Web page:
AfriSam invests constantly in energy saving strategies at its cement plants. Since 1990, it has achieved a cumulative reduction of 31% of cement-specific thermal consumption, measured in megajoules per tonne of cement.

Meyer highlighted the potential of the new carbon tax – in force from 1 June 2019 – to incentivise energy-saving innovation.

“The depressed state of the economy has dampened many of industry’s good ideas, and if carbon tax revenues could cover industry incentives, the resulting innovations would have a range of positive spin-offs. Apart from easing demand on Eskom’s grid, this would also contribute toward the country’s Paris Agreement obligations,” Meyer said.

AfriSam’s commitment was clear to see, he said, being the country’s first cement manufacturer to equip all its kilns with bag filters. This brought emissions to below even the European standard of 30 mg/m3.


Harsh operating conditions on vibrating screens demand high quality engineering and the strictest tolerances for unbalanced motors and gearboxes, or they simply do not last.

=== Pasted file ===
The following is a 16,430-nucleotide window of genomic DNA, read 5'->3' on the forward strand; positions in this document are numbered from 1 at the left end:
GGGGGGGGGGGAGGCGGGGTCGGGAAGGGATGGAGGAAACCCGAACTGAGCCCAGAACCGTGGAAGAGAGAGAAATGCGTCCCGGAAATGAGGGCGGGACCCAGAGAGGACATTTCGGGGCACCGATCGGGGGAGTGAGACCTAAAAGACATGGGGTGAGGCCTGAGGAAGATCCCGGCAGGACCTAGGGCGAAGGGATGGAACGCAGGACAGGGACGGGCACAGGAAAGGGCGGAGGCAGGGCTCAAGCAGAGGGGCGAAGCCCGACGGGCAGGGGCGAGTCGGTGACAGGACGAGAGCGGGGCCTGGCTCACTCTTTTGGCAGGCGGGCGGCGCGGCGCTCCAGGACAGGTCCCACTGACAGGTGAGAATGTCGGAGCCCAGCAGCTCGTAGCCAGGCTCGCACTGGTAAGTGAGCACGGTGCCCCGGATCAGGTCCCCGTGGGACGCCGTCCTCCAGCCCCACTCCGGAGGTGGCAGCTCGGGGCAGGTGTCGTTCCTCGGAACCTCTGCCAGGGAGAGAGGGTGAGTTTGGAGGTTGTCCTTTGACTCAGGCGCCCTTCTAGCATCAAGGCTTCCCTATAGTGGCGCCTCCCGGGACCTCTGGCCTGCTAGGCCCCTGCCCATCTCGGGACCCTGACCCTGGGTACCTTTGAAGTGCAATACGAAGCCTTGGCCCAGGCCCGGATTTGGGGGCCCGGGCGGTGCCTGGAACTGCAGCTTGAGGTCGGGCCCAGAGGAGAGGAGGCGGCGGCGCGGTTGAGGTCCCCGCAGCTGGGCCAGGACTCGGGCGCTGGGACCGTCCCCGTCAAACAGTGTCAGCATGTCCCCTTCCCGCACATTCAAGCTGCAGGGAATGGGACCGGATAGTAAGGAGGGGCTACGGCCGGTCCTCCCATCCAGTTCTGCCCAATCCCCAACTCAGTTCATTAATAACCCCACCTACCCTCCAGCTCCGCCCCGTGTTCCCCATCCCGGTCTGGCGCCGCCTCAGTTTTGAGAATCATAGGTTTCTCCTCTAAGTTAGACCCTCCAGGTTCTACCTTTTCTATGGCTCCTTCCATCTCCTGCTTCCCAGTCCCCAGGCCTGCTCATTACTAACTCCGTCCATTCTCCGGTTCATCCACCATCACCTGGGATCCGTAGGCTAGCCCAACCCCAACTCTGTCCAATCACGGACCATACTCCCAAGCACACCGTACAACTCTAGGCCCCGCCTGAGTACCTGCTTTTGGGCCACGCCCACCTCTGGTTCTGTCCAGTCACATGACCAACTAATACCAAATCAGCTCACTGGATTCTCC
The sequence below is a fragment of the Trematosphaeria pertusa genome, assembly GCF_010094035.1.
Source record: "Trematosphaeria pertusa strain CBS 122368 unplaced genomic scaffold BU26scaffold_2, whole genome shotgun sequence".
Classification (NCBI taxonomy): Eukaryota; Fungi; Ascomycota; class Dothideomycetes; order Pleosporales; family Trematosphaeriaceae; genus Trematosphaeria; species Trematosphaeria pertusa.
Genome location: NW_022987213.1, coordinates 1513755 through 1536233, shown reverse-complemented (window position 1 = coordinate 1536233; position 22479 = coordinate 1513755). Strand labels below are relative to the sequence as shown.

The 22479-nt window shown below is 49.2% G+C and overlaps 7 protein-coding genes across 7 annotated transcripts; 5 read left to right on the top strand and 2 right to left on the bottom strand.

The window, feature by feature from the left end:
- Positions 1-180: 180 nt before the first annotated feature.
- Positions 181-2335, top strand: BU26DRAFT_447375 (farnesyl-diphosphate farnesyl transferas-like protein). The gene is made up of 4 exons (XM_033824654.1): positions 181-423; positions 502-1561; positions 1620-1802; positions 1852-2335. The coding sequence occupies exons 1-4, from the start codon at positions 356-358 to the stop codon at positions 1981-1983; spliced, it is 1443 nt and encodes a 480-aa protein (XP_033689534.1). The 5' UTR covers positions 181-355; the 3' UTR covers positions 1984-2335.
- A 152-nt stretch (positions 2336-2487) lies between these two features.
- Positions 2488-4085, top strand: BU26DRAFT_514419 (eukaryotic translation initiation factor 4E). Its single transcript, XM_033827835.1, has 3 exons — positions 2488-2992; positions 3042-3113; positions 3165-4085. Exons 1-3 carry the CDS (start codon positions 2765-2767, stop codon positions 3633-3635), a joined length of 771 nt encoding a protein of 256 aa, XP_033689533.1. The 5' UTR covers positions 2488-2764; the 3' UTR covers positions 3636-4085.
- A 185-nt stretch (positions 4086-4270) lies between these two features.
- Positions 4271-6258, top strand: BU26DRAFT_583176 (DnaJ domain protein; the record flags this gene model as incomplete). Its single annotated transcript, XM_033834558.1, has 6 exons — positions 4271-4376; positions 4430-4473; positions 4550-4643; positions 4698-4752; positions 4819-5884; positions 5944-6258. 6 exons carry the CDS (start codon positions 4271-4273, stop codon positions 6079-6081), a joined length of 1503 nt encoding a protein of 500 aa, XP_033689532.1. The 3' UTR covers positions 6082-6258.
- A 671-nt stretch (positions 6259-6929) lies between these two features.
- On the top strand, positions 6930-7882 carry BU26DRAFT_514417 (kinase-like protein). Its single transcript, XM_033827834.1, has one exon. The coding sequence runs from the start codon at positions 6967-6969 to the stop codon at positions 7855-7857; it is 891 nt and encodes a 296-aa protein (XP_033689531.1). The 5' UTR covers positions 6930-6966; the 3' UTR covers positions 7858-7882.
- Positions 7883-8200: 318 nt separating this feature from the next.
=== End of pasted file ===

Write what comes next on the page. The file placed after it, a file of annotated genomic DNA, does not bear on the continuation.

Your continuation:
According to Kenny Mayhew-Ridgers, chief operating officer at Kwatani, local design and manufacture to the highest standard is therefore a non-negotiable. The company designs its own range of motors and locally manufactures the gearboxes for its vibrating screens.

“We design our own motors with local conditions in mind, giving the customer a high performance and long lasting product,” says Mayhew-Ridgers.

This includes optimal sealing arrangements for keeping electrical components dry and clean. Power cables, for instance, must always enter from the underside to prevent water ingress. The design must consider various orientations of the motor, depending on the angle of installation. Dusty conditions on mines also present a challenge.

“Dust ingress can compromise the sealing configuration of the lid,” he says. “Our design is therefore like a top-hat, so the O-ring is not on a flat surface but rather on a cylindrical, vertical surface. There is even a double-sealing arrangement for the lid, which includes a gasket.”